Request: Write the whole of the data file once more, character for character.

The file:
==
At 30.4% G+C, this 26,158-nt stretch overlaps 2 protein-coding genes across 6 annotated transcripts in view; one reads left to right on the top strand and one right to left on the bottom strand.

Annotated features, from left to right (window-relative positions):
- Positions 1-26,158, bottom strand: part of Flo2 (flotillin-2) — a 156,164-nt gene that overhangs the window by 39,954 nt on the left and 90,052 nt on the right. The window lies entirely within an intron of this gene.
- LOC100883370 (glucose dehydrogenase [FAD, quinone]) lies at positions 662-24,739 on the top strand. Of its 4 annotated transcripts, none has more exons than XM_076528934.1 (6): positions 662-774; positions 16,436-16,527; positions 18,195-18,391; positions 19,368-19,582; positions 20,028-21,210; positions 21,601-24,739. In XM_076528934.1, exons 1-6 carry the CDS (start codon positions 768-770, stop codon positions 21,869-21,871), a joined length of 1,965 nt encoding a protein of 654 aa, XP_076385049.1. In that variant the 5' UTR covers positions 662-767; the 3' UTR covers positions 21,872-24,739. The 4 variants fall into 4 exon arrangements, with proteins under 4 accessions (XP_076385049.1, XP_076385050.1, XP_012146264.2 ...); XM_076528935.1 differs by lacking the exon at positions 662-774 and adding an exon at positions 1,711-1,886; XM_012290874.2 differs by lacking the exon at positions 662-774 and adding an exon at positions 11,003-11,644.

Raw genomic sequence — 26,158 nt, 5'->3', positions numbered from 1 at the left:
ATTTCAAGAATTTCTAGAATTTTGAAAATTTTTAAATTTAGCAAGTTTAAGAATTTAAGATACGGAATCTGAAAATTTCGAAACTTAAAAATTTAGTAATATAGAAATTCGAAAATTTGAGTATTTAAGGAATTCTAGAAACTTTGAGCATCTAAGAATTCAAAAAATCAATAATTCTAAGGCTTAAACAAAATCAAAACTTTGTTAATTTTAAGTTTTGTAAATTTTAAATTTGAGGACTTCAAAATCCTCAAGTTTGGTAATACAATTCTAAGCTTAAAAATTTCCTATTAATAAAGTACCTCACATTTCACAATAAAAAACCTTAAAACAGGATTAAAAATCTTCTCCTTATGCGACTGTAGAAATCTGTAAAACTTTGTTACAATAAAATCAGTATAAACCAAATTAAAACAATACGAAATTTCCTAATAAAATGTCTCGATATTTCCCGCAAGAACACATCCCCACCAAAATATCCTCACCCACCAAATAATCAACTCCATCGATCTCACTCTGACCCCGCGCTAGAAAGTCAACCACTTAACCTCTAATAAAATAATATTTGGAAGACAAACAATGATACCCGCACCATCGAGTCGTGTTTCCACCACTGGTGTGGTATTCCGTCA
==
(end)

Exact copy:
At 30.4% G+C, this 26,158-nt stretch overlaps 2 protein-coding genes across 6 annotated transcripts in view; one reads left to right on the top strand and one right to left on the bottom strand.

Annotated features, from left to right (window-relative positions):
- Positions 1-26,158, bottom strand: part of Flo2 (flotillin-2) — a 156,164-nt gene that overhangs the window by 39,954 nt on the left and 90,052 nt on the right. The window lies entirely within an intron of this gene.
- LOC100883370 (glucose dehydrogenase [FAD, quinone]) lies at positions 662-24,739 on the top strand. Of its 4 annotated transcripts, none has more exons than XM_076528934.1 (6): positions 662-774; positions 16,436-16,527; positions 18,195-18,391; positions 19,368-19,582; positions 20,028-21,210; positions 21,601-24,739. In XM_076528934.1, exons 1-6 carry the CDS (start codon positions 768-770, stop codon positions 21,869-21,871), a joined length of 1,965 nt encoding a protein of 654 aa, XP_076385049.1. In that variant the 5' UTR covers positions 662-767; the 3' UTR covers positions 21,872-24,739. The 4 variants fall into 4 exon arrangements, with proteins under 4 accessions (XP_076385049.1, XP_076385050.1, XP_012146264.2 ...); XM_076528935.1 differs by lacking the exon at positions 662-774 and adding an exon at positions 1,711-1,886; XM_012290874.2 differs by lacking the exon at positions 662-774 and adding an exon at positions 11,003-11,644.

Raw genomic sequence — 26,158 nt, 5'->3', positions numbered from 1 at the left:
ATTTCAAGAATTTCTAGAATTTTGAAAATTTTTAAATTTAGCAAGTTTAAGAATTTAAGATACGGAATCTGAAAATTTCGAAACTTAAAAATTTAGTAATATAGAAATTCGAAAATTTGAGTATTTAAGGAATTCTAGAAACTTTGAGCATCTAAGAATTCAAAAAATCAATAATTCTAAGGCTTAAACAAAATCAAAACTTTGTTAATTTTAAGTTTTGTAAATTTTAAATTTGAGGACTTCAAAATCCTCAAGTTTGGTAATACAATTCTAAGCTTAAAAATTTCCTATTAATAAAGTACCTCACATTTCACAATAAAAAACCTTAAAACAGGATTAAAAATCTTCTCCTTATGCGACTGTAGAAATCTGTAAAACTTTGTTACAATAAAATCAGTATAAACCAAATTAAAACAATACGAAATTTCCTAATAAAATGTCTCGATATTTCCCGCAAGAACACATCCCCACCAAAATATCCTCACCCACCAAATAATCAACTCCATCGATCTCACTCTGACCCCGCGCTAGAAAGTCAACCACTTAACCTCTAATAAAATAATATTTGGAAGACAAACAATGATACCCGCACCATCGAGTCGTGTTTCCACCACTGGTGTGGTATTCCGTCA